Fire in the land of ice: Sander Veraverbeke wins ERC Consolidator Grant

Researcher Sander Veraverbeke has been awarded an ERC Consolidator Grant of €2.37 million for his research project FireIce. Fire in the land of ice: climatic drivers and feedbacks. FireIce will study the links between climate change and wildfires in Alaska, Canada and Siberia.

12/10/2020 | 2:25 PM

Veraverbeke is an assistant professor in Earth Sciences at VU Amsterdam. In 2018, his project Fires Pushing Trees North was awarded a Vidi grant by the Dutch Research Council (NWO). He is one of four brand-new VU laureates, two of whom work for the Faculty of Science. The other is computational neuroscientist Martijn van den Heuvel [link].

Record years
Heatwaves and wildfires in Alaska and Siberia have been making headlines for the past two summers. Since 1997, when consistent measurements first began, the record year for the total area ravaged by fire within the Arctic Circle is 2020, with 2019 in second place. In previous research, published in Nature Climate Change Veraverbeke discovered that wildfires are advancing northwards, driven by an increase in lightning strikes.

Tundra in flames
“This means that more and more wildfires are breaking out on the tundra, where no trees grow and the ground is permanently frozen,” Sander Veraverbeke explains. “This is a new phenomenon, one we actually know very little about.” A fire of that kind strips the protective peat layer from the permanently frozen soil, after which this permafrost soil can thaw for decades. “It’s a process that releases greenhouse gases, such as methane. In the FireIce project, we are going to quantify these emissions for the first time.” In doing so, Veraverbeke and his team will make use of satellite observations and field measurements. A substantial share of the ERC grant – €370,000 to be precise – is reserved for the purchase of scientific equipment.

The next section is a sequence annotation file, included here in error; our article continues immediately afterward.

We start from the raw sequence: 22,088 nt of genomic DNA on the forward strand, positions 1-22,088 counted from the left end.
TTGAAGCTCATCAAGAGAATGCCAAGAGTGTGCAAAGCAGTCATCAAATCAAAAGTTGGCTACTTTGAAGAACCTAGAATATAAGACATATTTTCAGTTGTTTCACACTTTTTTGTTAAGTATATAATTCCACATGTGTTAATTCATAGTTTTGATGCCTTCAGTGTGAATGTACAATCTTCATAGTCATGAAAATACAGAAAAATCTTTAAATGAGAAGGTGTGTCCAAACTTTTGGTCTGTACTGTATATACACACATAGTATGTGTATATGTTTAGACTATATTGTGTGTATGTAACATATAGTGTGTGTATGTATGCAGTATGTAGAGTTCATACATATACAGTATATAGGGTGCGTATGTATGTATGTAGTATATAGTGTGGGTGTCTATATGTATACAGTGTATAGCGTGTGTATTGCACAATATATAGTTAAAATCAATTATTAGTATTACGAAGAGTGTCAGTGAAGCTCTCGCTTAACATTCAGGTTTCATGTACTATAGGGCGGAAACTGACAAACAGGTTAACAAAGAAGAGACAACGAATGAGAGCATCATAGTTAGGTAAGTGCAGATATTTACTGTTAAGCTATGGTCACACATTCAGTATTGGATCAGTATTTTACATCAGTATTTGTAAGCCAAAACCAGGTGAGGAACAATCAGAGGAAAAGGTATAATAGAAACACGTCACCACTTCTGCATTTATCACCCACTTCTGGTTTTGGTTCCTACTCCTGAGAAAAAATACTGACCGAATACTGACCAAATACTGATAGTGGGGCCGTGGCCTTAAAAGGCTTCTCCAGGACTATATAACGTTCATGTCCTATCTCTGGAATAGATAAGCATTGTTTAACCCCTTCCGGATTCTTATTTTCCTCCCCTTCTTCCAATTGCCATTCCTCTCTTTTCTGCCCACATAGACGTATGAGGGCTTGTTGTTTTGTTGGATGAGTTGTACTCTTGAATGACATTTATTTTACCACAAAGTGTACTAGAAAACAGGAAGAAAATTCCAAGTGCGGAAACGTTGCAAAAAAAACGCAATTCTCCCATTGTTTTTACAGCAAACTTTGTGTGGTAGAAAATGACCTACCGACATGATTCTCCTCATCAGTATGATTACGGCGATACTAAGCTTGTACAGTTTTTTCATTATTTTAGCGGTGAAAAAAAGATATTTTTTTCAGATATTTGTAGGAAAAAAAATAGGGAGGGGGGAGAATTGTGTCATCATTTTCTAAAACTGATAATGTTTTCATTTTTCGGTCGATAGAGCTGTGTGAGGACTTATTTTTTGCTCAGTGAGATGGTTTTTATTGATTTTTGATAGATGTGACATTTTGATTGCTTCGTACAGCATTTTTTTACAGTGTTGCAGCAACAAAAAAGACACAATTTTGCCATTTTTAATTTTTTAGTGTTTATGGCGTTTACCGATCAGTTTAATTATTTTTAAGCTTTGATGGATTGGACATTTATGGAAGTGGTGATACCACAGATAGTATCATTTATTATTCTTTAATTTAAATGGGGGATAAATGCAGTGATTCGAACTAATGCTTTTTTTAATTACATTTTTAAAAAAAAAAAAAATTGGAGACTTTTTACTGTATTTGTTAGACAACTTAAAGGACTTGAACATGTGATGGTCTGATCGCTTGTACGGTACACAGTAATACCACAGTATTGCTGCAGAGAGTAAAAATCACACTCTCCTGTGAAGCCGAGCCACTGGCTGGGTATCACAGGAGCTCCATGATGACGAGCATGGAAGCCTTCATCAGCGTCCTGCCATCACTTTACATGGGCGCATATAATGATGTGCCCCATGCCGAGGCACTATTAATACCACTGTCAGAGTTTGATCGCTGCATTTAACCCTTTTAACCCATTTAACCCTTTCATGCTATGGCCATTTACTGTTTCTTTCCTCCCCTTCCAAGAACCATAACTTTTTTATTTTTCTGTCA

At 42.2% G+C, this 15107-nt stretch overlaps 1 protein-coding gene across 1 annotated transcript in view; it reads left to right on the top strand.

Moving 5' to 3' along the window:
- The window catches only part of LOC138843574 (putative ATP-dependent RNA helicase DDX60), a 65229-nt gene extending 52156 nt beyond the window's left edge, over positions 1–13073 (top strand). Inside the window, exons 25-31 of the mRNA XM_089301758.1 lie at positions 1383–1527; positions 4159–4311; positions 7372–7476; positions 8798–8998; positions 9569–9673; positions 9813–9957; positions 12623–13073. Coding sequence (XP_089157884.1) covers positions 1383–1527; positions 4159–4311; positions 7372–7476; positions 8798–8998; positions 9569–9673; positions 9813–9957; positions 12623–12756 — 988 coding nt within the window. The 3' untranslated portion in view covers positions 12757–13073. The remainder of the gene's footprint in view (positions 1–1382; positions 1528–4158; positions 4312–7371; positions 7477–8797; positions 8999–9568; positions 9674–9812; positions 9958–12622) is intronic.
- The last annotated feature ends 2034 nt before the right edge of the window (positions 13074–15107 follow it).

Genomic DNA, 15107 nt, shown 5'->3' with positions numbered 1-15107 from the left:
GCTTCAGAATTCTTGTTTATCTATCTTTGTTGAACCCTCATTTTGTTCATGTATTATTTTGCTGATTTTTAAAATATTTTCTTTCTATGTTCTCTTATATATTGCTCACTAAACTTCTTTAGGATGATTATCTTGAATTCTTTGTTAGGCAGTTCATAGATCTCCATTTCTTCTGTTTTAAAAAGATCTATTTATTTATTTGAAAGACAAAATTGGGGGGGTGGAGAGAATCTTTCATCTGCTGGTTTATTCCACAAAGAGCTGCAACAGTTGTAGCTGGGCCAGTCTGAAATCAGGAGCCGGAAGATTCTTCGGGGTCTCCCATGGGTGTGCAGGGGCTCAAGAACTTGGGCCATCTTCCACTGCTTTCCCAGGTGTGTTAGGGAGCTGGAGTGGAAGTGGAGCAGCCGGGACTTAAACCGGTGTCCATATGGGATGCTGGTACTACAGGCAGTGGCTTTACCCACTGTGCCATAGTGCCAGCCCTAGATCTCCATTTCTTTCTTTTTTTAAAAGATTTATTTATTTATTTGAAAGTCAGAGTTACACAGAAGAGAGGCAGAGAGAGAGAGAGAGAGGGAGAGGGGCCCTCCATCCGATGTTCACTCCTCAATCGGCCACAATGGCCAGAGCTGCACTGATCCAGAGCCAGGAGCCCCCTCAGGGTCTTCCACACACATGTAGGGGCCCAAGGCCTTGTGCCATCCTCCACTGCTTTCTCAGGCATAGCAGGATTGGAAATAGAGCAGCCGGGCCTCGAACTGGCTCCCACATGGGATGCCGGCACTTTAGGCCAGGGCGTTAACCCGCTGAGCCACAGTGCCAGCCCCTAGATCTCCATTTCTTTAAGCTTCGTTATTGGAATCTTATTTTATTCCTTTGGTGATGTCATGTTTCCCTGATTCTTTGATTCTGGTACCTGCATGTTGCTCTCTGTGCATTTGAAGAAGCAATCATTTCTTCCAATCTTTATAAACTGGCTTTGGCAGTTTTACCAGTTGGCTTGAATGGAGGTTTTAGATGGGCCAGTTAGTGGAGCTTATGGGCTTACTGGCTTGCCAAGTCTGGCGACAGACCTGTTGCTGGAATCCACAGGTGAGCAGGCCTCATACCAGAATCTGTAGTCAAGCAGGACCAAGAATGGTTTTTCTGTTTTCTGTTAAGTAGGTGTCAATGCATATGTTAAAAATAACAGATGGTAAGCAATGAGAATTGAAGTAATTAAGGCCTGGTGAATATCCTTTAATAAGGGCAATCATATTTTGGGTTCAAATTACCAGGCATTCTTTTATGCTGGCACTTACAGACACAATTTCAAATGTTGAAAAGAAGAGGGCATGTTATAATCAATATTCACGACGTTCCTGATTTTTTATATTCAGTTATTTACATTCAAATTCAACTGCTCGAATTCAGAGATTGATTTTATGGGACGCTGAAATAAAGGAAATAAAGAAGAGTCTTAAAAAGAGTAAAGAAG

Measurement gap in Siberia
In recent years ground-breaking research has been carried out into forest fires in Alaska and Canada as part of the large-scale NASA Arctic-Boreal Vulnerability Experiment, in which Veraverbeke is involved. He co-wrote a recently published article in Nature Climate Change on carbon emissions from boreal forest fires in North America. Veraverbeke recalls, “This was important work. At the same time, we know that the Arctic-boreal area in Siberia is about twice as large as that in North America. Yet in Siberia, hardly any measurements have been taken.” The researchers therefore plan to carry out the field measurements for the FireIce project in Siberia. “Wildfires are playing a leading role in the rapidly changing Arctic. FireIce will uncover and quantify the underlying processes,” he concludes.

BIO
Sander Veraverbeke is an assistant professor in Earth Observation working for the Earth Sciences department of VU Amsterdam’s Faculty of Science. In 2018, his project Fires Pushing Trees North was awarded a Vidi grant by the Dutch Research Council (NWO).

Veraverbeke’s field of interest lies in the interactions between the climate, the terrestrial biosphere, the atmosphere and the carbon cycle. His research focuses on disruptions to ecosystems, mainly as a result of forest fires. His aim is to better understand the complex interactions between ecosystems, carbon cycles, climate and people in a changing world.

Veraverbeke obtained his doctorate in geography in 2010 at Ghent University. Between 2011 and 2016, he worked in the United States: first as a postdoc researcher at NASA’s Jet Propulsion Laboratory and later as a project scientist at the University of California, Irvine. In 2016, Veraverbeke joined VU Amsterdam as an assistant professor in Earth Observation. Veraverbeke is a member of the NASA Arctic-Boreal Vulnerability Experiment science team and serves on the management committee of Europe’s COST research network Fire in the Earth System.

Satellietbeeld



















Photo: Smoke plumes and fire-ravaged forests and tundra in a satellite image taken by the Visible Infrared Radiometer Suite over Northeast Siberia on 23 June 2020. The Arctic Ocean is still largely frozen.